Critiques of Home and Aesthetics of Complaint at a Women’s Shelter in Kolkata

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Amrapali Maitra and Ashveer Pal Singh
Date and Time: 
Monday, November 18, 2013 - 12:00pm

Department of Anthropology
Main Quad - Building 50
Room 51A (Colloquium Room)

Critiques of Home and Aesthetics of Complaint at a Women’sShelter in Kolkata - Amrapali Maitra

This paper raises questions about genres of women’s suffering and complaint, building on the work of scholars like Gloria Goodwin Raheja who see contestations of gender and kinshipplayed out in South Asian women’s uses of language.

In a context where womanhood tied to an ideal of bearing pain in silence, what do we make of narrative moments where women express discontent? Particularly, how do these narratives, spoken in medical settings,critiqueclinical notions of healing through a return to the domestic?

I draw from two months of preliminary fieldwork at a shelter for mentally ill, homeless women in Kolkata, India. Through an analysis of ethnographic moments in the shelter, I grapple with the subversive potential of narrative of complaints and how women deploy aesthetic strategies to render their complaints culturally permissible.

Amrapali is a medical student and PhD student in Anthropology at Stanford, currently in the fourth year of her dual degree program.She is interested in bodies, violence, and kinship in South Asia.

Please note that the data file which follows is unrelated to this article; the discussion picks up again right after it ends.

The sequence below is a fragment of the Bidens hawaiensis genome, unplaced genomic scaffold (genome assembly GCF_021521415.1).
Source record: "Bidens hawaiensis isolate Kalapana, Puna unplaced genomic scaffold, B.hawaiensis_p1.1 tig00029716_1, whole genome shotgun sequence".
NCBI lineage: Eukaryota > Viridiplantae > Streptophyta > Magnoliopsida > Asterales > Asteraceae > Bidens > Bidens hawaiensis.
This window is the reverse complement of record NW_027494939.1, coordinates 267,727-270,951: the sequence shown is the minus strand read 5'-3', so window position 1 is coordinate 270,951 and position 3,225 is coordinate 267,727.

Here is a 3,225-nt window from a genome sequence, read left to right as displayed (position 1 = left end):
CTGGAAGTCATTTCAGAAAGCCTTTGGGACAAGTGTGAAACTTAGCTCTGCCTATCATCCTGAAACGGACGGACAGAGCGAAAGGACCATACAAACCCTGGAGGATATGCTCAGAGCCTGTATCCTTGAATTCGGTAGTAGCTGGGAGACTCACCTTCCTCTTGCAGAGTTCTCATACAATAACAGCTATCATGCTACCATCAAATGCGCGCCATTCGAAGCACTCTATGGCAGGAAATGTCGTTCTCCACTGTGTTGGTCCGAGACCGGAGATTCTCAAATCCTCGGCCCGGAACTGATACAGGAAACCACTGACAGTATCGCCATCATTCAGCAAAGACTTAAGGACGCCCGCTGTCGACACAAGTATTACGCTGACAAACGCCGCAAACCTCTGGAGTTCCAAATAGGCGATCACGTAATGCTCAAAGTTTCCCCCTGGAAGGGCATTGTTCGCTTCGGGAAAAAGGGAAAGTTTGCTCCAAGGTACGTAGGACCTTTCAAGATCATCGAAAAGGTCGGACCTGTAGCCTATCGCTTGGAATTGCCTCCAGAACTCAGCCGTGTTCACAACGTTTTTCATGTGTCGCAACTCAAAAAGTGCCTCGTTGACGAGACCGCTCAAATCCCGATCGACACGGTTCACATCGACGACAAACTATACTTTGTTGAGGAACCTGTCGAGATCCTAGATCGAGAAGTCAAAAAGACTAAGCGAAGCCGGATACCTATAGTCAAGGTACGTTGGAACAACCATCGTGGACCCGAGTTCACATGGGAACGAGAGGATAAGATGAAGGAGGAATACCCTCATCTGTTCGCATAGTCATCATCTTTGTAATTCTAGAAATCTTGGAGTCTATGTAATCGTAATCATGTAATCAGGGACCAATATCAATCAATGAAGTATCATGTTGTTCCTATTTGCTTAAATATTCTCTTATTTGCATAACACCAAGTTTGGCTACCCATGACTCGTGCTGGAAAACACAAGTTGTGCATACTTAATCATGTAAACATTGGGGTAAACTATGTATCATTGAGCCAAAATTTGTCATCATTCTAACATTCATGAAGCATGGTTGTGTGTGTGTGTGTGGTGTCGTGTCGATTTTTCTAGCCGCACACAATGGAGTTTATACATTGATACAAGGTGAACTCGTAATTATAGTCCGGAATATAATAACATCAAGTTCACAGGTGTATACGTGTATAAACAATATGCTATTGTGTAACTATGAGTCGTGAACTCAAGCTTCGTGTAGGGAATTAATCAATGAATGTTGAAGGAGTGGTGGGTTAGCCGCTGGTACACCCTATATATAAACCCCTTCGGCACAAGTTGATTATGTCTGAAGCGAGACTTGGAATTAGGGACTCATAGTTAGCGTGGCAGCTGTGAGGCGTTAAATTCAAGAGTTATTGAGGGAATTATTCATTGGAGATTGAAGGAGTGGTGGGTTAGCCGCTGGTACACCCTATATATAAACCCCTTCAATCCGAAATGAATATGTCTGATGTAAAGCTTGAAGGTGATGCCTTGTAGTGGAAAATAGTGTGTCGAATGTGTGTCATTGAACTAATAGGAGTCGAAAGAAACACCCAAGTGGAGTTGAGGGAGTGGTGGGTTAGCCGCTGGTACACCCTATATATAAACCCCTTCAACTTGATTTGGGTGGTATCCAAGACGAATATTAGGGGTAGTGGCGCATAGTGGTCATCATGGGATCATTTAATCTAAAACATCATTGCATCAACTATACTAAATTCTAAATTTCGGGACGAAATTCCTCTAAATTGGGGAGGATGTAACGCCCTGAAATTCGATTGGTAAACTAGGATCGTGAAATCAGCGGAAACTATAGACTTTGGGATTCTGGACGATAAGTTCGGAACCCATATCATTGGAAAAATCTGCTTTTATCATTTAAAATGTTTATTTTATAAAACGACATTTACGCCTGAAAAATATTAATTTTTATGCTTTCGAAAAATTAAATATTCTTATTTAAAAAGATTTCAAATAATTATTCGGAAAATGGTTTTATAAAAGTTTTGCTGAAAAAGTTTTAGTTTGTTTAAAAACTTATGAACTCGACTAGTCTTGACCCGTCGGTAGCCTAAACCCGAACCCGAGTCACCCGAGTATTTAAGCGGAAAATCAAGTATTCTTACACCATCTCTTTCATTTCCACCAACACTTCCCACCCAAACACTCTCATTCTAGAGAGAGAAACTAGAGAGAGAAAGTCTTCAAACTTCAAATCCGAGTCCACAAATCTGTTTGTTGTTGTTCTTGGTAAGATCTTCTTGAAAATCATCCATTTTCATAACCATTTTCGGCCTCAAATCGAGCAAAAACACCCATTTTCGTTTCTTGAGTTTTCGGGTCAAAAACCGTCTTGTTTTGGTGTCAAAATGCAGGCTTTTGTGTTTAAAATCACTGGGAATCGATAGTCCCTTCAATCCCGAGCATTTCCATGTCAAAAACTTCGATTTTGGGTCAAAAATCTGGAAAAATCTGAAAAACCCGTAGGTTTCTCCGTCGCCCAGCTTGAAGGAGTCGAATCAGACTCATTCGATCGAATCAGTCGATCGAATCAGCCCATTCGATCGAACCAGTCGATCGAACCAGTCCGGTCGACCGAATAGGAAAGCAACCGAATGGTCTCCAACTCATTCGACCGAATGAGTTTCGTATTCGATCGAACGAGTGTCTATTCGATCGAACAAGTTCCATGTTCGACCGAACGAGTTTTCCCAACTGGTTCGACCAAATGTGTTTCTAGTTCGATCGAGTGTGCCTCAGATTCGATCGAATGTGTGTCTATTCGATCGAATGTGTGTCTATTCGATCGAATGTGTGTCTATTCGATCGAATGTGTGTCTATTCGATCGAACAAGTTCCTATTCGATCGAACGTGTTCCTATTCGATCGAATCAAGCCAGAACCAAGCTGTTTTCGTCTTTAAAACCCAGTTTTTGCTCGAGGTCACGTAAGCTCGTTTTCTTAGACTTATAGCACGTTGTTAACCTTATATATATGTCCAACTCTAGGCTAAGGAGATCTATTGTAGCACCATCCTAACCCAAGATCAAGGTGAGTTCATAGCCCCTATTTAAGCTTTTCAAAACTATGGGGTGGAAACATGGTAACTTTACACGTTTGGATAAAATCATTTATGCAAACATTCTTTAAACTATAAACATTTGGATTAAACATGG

Imagining India(s): Technology, futurity, and state of the state through the lens of the Unique Identification Authority of India - Ashveer Pal Singh

The Unique Identification Authority of India (UIDAI), headed by one of India's most powerful CEOs, attempts to distribute biometric identification cards to every Indian resident to overhaul social services and improve financial inclusion, among other objectives. In this presentation I reflect on fieldwork conducted this summer in the Punjab state government's UIDAI office and on the streets of the capital city to think through the contesting imaginaries of Punjab's past, present, and future, arguing that various regimes of violence, structural adjustment, and economic promise might point to a novel state of the state that does not draw on familiar tropes like the rule of experts, disciplinary power, or the bifurcation of civil society and political society. Instead, the government and its polity draw on local social repertoires of kinship, power, belonging, and difference to articulate the Punjab as they imagine it.

Ashveer is a second-year Ph.D student in the anthropology department. Ashveer's research focuses on the Unique Identification Authority of India (UIDAI), which has recently launched a national program, Aadhaar, to distribute biometric identification cards to every Indian citizen in order to better managed the distribution of welfare throughout the country.

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